Ultimately those two – survival and success – are interchangeable.
In the same way that the cockerel that survived in the bloody onslaught of the historical cockpit, was successful.
In a fight for life and death between two combatants, survival is success and vice-versa.
That is the simple and pure philosophy of Squash.
Whether you are a passer-by at Grand Central or one of the leading experts in the game, it is imperative that you look at Squash through the ‘lens’ of survival, if you hope to gain an understanding.
But to understand how to survive requires detailed analysis and comprehension of the physical, mental, technical, emotional and strategic aspects of that survival.
And that study is a maelstrom of widely diverging opinion often backed by powerful, charming, charismatic, famous, forceful, experienced personalities, but rarely (if ever) by logical, empirical study.
Expert opinion is only that – opinion. And too often that opinion is accepted as fact. Our sport needs firmer ground than opinion alone as a foundation. We must be able to hold our understanding up to the candle of proof.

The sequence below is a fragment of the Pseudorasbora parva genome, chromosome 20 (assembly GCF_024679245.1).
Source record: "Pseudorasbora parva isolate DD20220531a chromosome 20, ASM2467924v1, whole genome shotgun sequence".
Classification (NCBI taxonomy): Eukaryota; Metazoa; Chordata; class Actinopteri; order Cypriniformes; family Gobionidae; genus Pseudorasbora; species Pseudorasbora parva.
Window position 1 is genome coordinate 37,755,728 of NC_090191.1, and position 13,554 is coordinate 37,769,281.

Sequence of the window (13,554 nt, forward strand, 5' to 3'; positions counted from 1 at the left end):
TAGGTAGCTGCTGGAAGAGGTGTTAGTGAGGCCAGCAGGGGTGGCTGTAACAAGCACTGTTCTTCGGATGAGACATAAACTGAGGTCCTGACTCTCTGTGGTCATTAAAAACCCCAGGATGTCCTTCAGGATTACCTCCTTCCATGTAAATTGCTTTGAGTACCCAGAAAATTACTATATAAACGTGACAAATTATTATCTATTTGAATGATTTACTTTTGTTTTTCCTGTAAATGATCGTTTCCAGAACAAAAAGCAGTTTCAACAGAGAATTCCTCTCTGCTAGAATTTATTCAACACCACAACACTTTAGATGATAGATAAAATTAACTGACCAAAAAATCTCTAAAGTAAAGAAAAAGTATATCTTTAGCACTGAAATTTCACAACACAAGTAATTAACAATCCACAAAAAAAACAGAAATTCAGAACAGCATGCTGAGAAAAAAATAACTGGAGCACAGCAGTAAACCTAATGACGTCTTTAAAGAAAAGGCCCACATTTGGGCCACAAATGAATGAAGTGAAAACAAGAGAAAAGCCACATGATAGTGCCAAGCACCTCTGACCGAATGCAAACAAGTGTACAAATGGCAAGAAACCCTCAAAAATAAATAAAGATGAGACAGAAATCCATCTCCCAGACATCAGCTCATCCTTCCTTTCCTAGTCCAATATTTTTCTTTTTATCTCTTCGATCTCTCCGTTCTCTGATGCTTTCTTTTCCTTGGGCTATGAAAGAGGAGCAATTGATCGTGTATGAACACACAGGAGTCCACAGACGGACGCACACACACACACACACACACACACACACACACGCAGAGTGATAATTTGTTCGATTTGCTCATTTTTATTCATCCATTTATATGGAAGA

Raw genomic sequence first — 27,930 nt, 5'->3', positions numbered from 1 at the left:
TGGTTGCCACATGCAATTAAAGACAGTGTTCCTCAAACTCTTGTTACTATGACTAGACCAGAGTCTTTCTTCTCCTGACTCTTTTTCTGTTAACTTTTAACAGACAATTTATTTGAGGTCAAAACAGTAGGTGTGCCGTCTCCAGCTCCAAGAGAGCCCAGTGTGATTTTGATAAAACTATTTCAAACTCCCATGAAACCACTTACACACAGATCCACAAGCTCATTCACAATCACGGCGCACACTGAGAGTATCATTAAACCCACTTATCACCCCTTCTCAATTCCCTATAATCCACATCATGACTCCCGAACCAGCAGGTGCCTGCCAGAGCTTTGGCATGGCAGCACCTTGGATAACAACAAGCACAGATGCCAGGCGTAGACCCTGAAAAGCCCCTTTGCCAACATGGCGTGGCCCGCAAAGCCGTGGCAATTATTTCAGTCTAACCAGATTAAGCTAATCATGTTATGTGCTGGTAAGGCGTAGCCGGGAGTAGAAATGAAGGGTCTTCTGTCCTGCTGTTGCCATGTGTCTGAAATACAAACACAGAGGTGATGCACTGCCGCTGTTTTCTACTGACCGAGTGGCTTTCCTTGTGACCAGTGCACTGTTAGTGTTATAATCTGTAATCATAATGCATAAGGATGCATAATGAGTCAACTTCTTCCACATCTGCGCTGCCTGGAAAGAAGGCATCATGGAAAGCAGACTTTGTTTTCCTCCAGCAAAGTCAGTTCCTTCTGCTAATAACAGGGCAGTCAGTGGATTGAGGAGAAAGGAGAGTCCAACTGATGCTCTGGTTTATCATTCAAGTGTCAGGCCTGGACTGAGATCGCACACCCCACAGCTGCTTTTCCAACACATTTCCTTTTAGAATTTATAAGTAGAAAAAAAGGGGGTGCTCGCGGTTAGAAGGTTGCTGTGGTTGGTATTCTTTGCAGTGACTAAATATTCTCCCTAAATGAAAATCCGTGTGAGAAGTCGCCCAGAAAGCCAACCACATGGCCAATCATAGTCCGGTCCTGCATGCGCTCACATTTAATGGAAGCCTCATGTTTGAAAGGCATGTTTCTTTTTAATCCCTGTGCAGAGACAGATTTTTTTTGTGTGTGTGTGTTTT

Opinion without facts is like a house built on sand.
Squash needs more than that if it is to reach its maximum success, indeed if it is to fight for its own survival.
In my next piece, I will look at the analysis required to accurately identify and highlight the unbelievably complex kaleidoscope of behaviors that are required for a Squash player to ultimately survive.
Hopefully accurate analysis will make the subtleties of Squash more accessible both to folks who happen upon our sport as they wander through Vanderbilt Hall, and to those who wish to expose themselves to the ultimate challenge of the life and death fight for survival in the arena.